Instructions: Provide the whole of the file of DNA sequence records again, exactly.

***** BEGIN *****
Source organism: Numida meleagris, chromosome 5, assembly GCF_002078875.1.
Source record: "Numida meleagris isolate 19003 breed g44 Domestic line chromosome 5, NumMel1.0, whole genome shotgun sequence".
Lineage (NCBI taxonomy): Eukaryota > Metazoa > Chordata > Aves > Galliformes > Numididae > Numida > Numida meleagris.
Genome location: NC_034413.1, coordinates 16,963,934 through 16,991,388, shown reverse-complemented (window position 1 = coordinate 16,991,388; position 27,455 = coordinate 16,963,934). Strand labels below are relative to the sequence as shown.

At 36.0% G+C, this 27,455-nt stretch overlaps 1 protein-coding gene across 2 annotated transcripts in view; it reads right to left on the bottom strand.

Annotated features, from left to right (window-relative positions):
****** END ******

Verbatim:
Source organism: Numida meleagris, chromosome 5, assembly GCF_002078875.1.
Source record: "Numida meleagris isolate 19003 breed g44 Domestic line chromosome 5, NumMel1.0, whole genome shotgun sequence".
Lineage (NCBI taxonomy): Eukaryota > Metazoa > Chordata > Aves > Galliformes > Numididae > Numida > Numida meleagris.
Genome location: NC_034413.1, coordinates 16,963,934 through 16,991,388, shown reverse-complemented (window position 1 = coordinate 16,991,388; position 27,455 = coordinate 16,963,934). Strand labels below are relative to the sequence as shown.

At 36.0% G+C, this 27,455-nt stretch overlaps 1 protein-coding gene across 2 annotated transcripts in view; it reads right to left on the bottom strand.

Annotated features, from left to right (window-relative positions):